I awoke at 6:30am and was so comfortable that I really wanted to snooze in the hammock for a little while. But after having managed only about 6 miles the previous afternoon, I forced myself to get up and cook some oatmeal and hot chocolate. After breakfast, I headed up to Sassafras mountain and having been up there before I knew to keep walking and not stop. It is the most anti-climactic mountain top you can imagine, has no view and is usually littered with beer cans and other trash due to the vicinity to a parking lot. The weatherman had lied to me again and instead of a cloudy day in the mid-60s, it was sunny and getting pretty hot. I ate an early lunch on the rocks in the middle of the river that flows through Laurel Valley and enjoyed the sunshine. My stomach felt much better, but I was extremely hungry and ate the extra lunch portion I had packed. I continued on to Laurel Fork Falls and arrived at the spur trail in the late afternoon.
There were some yellow jackets at the bridge, and since I am somewhat allergic and wanted to make up some miles anyway, I did not take the spur and continued on, but hung out and took some pictures of the falls at the overlook next to the trail.
I hiked on for about 4 miles and the sun was setting as I arrived at Rock Creek, just in time for the skeeters to go into their feeding frenzy. I started out just swatting at them, but finally I broke down and covered myself in deet. Here are a couple of pictures of my hammock setup.
After setting up, I cooked dinner. Again, I was extremely hungry and ate the extra dinner portion I had brought, which meant I had to finish the hike on Friday or go hungry. After dinner, I heated up some water to wash the deet off and also washed my underwear, socks and sweaty shirt. Then I made some hot chocolate and hung out by the creek before going to sleep around 11:30pm.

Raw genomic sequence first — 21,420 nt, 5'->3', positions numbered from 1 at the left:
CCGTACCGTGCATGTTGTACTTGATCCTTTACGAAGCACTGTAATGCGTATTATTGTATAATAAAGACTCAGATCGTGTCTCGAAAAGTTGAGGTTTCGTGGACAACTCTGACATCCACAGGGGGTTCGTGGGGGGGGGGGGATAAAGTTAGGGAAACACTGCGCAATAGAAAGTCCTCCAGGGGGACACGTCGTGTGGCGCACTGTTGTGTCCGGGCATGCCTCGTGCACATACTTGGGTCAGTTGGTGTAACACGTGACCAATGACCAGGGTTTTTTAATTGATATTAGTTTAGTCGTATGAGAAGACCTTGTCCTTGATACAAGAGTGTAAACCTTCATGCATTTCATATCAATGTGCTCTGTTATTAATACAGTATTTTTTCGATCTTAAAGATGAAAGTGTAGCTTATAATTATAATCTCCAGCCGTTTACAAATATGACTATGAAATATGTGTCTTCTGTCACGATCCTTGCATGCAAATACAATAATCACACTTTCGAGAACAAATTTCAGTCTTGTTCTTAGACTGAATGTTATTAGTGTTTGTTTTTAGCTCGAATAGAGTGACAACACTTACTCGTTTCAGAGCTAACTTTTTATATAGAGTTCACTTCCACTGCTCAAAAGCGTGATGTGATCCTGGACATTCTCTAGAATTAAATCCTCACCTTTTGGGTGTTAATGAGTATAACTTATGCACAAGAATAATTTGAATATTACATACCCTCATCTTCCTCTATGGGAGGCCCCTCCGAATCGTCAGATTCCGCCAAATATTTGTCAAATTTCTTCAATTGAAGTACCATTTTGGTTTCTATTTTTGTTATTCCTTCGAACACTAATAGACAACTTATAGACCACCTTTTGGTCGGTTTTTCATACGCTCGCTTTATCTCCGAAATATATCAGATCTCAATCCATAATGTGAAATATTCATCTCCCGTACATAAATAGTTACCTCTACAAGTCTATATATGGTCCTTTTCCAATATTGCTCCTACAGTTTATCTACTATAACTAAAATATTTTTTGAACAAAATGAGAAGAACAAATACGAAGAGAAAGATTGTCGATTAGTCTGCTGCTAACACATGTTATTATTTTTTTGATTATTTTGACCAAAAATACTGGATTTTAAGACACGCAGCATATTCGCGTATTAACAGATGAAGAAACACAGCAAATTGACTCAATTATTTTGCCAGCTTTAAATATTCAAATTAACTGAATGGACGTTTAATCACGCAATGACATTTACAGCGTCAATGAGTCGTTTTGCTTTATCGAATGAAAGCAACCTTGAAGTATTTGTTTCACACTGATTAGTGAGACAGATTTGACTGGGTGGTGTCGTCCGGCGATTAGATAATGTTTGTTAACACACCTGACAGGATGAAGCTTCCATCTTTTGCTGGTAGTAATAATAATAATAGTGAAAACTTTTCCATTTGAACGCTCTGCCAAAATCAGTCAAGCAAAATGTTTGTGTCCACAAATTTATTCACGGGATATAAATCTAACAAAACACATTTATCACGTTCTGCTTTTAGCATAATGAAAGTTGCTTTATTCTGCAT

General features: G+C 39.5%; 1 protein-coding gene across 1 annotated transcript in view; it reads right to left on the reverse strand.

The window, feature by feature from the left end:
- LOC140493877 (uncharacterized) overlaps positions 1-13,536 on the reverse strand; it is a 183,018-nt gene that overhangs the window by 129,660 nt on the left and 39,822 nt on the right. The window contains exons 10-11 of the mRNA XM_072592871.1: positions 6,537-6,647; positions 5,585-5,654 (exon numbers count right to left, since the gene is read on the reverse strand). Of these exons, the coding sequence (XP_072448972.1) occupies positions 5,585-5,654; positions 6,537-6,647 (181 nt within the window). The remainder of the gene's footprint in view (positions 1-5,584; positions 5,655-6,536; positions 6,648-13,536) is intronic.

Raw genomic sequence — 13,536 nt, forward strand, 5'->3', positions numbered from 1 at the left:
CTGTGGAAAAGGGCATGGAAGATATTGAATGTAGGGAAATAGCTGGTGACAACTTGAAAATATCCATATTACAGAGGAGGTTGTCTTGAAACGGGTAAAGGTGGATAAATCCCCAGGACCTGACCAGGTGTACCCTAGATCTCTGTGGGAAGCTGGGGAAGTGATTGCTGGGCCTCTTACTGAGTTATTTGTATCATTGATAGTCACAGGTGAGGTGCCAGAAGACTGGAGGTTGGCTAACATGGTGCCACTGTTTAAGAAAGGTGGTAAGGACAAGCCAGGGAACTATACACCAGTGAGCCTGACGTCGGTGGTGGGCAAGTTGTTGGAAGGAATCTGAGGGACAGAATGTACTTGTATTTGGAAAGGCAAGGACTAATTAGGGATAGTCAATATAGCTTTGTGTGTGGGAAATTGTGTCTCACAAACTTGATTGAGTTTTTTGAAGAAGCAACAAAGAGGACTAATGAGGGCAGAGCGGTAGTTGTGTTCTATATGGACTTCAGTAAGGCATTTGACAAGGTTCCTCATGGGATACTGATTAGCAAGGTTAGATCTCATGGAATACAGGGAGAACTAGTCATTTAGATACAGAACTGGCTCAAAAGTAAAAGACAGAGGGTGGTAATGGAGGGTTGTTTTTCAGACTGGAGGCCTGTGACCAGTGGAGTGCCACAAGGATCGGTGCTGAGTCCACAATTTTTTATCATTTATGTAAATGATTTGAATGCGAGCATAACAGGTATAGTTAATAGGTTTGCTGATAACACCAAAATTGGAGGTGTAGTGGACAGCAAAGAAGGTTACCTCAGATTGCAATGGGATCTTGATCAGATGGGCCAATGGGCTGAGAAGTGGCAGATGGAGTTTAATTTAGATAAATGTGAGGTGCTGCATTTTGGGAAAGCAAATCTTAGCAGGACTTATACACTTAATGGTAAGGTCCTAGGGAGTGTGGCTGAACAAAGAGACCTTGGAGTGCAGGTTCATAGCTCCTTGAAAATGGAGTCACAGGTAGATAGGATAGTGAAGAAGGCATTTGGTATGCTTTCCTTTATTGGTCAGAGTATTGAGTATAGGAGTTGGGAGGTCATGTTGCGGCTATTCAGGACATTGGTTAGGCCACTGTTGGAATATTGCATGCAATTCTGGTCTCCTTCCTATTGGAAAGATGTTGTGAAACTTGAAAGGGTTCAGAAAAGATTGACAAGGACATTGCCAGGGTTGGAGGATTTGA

I woke up around 8:30am. On the bright side, I missed the morning mosquito frenzy, but still not a good way to start the day considering that I had planned to make it to Bad Creek Access. But I wanted to do some night hiking anyway. I packed up quickly, ate a Clif bar and got going. The guide book says that the next mile is called heartbreak ridge by many hikers... This is one of my favorite parts of the trail, as you have beautiful views left and right. Again, the weatherman's prediction was entirely wrong and it was a sunny day with no clouds to be seen. When I arrived at the Toxaway, I stopped to cook some oatmeal and hot chocolate. I went on and crossed the Toxaway on the 225 ft suspension bridge. This was the scariest part of the hike, as the bridge swayed left to right by at least a foot as I crossed it. Having lollygagged away the whole morning, I picked up the pace a little and went for 6 miles or so before eating "lunch" at a beautiful little creek. It was nice and sunny and warm, and I sat there for a long time. When I finally got up, it was 3:30pm. I kept going until I reached the Thompson river, where I took another extended break and ate some snacks.
Leaving the Thompson, I saw some little flowers as the sun was beginning to set.
Not long afterwards, I turned on my headlamp as it was getting dark. I then noticed a blister starting on my left foot. Since I only had a couple of miles to camp, I did not stop to take care of it. Big mistake. After about a mile, I had a sharp pain in my left hip. I figure because of the blister, I was trying not to put any weight on my left foot and not walking properly, and that affected my hip. The pain was pretty bad, now both from the blister and the hip, so I decided to stop short of my goal and make camp. Conveniently, there was a campsite with water source a few hundred yards ahead. I quickly cooked dinner and retired to the hammock at about 11:30pm.